radio records and popular music


Based on your listening journal, analyze your musical consumption, paying attention to genres, particular artists, songs, and “channels” in addition to the ways that these things position themselves and its listeners—class, race, gender, distinct from or counter to what? Note the meaning suggested by combinations in your consumption patterns.

As with all good academic writing, you’ll be making claims. You will need a central claim that organizes and structures the entire essay, and sections and paragraphs should also be defined around claims.

Your claim will be based on your evaluation and analysis of a range of primary and secondary sources. The primary sources will depend on your topic, your claim, and your interests. But they will probably include such things as song lyrics, artists’ web pages, conversations with friends about music, descriptions of music videos, and so on. This list is not exhaustive; in fact, the list of potential primary sources is endless.

The secondary source(s) will come from the assigned course readings. You will use one of the writers as a sort of critical framework to help you make sense of your observations. This framework will show up in your paper in a moment where you probably say something like: “This type of response is characteristic of what Writer X calls Y. These moments are instances of ‘.…’ We see this type of Y in my friend Carl’s insistence that ‘….’”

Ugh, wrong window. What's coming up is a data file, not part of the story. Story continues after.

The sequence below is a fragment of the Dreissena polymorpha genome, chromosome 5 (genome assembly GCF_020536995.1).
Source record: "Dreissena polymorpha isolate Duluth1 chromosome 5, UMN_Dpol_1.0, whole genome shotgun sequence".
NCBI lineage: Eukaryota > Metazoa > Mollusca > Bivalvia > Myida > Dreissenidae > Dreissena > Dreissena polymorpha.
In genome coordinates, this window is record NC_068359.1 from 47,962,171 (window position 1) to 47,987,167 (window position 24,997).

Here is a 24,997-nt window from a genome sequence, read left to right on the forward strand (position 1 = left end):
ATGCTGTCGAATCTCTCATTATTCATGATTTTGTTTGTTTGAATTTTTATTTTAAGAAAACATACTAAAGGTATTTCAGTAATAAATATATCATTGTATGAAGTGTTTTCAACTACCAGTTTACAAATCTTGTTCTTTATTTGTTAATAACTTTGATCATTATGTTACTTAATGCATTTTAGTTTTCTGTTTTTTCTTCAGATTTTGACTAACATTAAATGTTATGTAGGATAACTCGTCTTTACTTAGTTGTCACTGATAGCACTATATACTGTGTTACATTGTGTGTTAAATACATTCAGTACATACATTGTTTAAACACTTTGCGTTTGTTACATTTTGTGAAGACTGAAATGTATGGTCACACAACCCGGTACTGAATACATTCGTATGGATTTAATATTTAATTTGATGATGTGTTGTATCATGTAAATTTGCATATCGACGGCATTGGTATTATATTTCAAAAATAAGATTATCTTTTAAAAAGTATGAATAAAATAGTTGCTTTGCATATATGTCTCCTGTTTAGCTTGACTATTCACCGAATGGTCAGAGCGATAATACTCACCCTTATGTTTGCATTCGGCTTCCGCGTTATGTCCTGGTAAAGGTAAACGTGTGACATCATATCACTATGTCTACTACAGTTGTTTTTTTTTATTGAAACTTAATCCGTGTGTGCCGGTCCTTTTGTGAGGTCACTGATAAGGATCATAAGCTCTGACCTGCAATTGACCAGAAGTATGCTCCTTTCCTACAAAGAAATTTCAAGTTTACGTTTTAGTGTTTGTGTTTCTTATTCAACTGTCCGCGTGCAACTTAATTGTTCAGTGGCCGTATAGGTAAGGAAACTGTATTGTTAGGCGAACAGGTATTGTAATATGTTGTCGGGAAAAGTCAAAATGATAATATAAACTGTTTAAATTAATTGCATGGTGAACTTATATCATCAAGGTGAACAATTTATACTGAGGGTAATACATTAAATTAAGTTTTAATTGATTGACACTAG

We should try in our reading during the weeks leading up to Essay 1 to locate examples of this type of writing, of writers who use frameworks, or simply instances of how writers make use of secondary and primary sources to support a claim. Then we should use those examples as models, models that we use in our own essays.

As you’re working through the readings for the first couple of weeks, consider what ideas each author offers that might serve to frame a question you find interesting and that might serve to organize some ideas about your listening habits.

Copland: What is creativity? How do artists (and others) show or hide creativity?

Byrne: Where or how do you hear this music? What is the role of that space or technology?

Adorno: What is background music? How do you think as you listen? What’s wrong with pop?

Williams: What type of culture is your music? What role does it play in the culture?

Holt & Frith: What is the genre? What are the rules? Against whom?

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